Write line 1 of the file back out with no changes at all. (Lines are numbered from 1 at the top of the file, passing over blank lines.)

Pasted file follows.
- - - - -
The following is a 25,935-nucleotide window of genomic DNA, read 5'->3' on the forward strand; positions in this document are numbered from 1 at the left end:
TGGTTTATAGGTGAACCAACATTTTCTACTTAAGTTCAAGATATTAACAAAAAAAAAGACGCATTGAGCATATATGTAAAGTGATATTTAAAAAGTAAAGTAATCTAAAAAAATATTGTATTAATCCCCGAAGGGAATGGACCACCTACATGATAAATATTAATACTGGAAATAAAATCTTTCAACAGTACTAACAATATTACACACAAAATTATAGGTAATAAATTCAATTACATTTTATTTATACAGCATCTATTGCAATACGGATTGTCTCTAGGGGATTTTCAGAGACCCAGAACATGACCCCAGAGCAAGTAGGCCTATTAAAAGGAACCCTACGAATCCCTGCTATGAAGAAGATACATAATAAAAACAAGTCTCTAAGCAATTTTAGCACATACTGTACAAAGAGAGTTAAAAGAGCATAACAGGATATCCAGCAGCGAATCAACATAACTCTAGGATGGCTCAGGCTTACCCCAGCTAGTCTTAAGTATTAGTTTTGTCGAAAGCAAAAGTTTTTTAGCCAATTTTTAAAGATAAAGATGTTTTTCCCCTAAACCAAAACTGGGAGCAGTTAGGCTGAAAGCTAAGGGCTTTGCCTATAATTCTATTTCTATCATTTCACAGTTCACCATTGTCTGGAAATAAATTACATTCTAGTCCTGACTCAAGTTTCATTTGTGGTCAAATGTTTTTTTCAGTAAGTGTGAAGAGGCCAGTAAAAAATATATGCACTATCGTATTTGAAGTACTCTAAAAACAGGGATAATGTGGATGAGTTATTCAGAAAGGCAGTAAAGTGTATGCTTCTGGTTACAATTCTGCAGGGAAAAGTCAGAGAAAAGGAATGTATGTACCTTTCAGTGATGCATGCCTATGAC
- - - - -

The following is a 25,935-nucleotide window of genomic DNA, read 5'->3' on the forward strand; positions in this document are numbered from 1 at the left end: